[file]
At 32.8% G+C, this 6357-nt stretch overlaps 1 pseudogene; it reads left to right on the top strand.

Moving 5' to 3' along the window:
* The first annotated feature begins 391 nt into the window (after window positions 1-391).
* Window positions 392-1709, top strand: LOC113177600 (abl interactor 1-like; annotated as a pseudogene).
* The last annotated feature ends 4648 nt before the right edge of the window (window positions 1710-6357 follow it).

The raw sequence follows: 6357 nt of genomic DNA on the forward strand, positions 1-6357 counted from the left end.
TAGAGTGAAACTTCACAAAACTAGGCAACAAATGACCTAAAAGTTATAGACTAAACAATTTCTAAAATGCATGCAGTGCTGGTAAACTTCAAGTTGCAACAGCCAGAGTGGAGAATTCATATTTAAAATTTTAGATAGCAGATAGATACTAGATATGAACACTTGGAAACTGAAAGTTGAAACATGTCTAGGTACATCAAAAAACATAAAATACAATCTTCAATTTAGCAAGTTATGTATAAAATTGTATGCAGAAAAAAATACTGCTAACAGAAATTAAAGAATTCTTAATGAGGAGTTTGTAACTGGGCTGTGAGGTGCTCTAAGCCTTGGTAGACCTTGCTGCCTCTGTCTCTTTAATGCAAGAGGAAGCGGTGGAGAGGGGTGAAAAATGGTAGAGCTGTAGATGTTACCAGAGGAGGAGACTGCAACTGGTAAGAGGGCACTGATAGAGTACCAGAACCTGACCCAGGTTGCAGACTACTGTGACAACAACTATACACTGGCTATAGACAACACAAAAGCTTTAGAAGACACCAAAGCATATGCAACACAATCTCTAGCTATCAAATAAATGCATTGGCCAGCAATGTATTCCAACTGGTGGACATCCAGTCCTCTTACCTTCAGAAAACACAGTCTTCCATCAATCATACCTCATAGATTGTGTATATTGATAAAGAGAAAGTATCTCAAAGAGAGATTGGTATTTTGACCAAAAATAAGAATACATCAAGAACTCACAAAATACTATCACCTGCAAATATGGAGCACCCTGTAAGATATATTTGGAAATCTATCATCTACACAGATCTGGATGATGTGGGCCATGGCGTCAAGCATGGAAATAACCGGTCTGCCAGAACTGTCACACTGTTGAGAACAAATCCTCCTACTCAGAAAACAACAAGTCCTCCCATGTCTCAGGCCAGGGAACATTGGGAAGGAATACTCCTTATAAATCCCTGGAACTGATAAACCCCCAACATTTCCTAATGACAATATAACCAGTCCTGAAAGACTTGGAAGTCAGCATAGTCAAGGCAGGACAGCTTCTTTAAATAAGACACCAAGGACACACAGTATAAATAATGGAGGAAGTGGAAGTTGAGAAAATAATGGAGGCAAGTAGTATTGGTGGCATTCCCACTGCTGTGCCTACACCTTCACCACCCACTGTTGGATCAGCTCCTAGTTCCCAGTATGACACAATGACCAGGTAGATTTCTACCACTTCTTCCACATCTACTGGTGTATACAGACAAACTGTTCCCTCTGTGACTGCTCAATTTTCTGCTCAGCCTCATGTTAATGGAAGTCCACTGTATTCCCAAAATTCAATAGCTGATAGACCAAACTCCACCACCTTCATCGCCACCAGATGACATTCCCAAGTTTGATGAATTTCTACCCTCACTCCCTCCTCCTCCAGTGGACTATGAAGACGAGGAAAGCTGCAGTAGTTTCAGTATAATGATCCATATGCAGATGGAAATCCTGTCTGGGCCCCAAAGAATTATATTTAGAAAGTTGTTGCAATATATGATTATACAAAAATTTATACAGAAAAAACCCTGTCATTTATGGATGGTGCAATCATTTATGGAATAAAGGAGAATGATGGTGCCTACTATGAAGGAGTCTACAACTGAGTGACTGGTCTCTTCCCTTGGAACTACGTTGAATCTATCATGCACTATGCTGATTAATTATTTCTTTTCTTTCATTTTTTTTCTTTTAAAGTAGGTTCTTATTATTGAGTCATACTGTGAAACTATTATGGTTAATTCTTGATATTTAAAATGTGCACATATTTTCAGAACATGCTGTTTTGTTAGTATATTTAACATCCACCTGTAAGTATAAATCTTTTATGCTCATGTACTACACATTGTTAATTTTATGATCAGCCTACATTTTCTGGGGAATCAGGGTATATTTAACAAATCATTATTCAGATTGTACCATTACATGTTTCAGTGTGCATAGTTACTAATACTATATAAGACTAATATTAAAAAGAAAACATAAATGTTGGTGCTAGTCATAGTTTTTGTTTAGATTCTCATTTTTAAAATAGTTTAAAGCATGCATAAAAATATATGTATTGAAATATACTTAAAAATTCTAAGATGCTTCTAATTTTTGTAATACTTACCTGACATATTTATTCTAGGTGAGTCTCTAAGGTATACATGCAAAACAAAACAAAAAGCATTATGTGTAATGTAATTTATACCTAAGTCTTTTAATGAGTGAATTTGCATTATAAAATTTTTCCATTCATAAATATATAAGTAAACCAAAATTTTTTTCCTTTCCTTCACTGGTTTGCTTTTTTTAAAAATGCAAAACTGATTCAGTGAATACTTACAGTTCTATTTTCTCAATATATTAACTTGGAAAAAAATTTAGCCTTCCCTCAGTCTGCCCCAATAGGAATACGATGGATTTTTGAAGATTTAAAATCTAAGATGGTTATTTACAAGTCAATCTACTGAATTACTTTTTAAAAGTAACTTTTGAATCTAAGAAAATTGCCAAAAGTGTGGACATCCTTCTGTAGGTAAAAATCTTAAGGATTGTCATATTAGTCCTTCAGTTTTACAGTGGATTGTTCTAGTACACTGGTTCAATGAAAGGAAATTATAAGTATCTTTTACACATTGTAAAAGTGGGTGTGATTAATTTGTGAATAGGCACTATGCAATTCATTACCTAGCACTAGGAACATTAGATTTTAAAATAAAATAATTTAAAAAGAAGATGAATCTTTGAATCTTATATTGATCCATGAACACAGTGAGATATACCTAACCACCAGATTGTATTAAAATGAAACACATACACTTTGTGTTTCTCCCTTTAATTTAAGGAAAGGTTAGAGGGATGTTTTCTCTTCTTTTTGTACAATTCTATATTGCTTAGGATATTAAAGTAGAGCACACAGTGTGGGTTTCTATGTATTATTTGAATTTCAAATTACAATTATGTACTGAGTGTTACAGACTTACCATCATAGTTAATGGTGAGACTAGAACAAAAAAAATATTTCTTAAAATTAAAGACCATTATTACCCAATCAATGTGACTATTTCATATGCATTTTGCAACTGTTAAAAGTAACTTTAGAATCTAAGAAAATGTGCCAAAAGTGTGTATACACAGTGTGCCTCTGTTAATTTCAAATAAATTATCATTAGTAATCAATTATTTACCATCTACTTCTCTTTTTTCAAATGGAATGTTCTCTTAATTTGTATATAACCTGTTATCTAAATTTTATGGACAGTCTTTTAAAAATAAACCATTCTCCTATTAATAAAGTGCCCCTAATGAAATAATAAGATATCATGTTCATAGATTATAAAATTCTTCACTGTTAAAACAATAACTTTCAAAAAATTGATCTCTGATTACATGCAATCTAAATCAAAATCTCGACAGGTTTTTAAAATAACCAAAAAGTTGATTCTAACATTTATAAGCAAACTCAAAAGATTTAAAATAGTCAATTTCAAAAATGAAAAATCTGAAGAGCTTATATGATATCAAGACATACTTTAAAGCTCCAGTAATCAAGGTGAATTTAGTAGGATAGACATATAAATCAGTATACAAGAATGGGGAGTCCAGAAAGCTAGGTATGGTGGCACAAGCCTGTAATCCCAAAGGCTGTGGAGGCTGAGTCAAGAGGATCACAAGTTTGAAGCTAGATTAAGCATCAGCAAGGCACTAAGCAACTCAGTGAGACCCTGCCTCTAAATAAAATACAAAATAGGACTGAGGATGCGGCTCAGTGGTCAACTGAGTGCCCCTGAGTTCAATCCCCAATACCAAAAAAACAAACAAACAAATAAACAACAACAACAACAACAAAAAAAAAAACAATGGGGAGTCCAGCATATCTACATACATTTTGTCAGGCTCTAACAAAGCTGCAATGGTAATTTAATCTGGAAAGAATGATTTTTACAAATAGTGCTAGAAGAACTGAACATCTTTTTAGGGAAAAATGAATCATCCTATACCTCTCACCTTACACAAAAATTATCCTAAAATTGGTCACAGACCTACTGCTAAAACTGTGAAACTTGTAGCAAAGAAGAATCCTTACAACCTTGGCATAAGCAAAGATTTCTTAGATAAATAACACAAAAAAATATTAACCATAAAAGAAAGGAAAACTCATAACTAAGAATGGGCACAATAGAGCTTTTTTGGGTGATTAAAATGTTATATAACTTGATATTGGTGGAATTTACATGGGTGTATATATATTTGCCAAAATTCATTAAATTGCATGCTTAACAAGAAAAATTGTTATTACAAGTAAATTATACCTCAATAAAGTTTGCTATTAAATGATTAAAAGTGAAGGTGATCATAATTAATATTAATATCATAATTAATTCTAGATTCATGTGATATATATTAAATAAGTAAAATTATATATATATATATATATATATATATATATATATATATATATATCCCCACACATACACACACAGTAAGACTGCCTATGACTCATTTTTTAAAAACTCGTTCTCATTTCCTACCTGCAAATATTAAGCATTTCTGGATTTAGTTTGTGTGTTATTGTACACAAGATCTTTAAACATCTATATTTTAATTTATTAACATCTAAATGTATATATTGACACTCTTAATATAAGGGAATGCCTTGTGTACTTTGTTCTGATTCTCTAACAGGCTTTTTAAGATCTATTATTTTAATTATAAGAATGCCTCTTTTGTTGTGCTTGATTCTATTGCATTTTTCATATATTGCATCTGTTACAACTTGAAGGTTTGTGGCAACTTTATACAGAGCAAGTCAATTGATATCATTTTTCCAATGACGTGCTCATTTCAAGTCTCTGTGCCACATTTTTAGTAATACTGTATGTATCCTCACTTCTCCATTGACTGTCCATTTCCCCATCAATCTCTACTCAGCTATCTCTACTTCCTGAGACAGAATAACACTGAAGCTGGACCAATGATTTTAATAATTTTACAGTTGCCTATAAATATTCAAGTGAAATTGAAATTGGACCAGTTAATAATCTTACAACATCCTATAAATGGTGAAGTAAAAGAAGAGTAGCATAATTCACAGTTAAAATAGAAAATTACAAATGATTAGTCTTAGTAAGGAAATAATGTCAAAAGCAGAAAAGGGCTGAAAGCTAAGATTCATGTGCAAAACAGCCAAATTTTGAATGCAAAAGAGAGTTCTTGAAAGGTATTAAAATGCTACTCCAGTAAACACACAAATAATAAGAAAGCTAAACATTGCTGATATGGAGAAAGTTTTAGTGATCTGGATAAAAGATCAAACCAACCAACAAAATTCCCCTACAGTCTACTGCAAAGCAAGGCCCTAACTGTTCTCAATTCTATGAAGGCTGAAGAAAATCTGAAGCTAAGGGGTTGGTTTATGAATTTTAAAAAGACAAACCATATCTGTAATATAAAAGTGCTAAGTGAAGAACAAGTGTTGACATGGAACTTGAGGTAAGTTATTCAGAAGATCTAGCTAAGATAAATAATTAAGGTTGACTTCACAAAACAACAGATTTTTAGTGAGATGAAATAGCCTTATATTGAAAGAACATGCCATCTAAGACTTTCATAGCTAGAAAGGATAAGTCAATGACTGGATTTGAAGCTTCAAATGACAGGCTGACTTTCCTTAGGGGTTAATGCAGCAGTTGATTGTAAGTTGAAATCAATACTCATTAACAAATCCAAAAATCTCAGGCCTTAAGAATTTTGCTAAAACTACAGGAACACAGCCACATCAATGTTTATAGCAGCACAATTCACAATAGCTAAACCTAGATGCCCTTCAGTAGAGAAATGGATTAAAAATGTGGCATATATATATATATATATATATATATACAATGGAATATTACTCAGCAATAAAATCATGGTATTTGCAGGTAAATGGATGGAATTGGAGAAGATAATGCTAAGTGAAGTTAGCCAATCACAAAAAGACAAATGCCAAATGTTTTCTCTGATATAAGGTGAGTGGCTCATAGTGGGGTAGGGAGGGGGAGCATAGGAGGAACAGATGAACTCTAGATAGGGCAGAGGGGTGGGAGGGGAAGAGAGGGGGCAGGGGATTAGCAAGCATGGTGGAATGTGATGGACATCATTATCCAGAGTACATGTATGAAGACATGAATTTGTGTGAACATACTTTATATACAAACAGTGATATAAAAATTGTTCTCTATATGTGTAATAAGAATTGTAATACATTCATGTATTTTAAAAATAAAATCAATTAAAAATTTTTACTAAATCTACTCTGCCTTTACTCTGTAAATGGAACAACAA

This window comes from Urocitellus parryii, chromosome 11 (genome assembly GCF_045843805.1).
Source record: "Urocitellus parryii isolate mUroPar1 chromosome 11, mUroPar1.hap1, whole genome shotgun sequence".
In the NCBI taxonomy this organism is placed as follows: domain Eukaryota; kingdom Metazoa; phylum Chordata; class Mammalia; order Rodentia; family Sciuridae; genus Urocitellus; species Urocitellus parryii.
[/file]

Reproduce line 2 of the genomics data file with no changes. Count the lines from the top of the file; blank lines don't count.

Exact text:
Moving 5' to 3' along the window: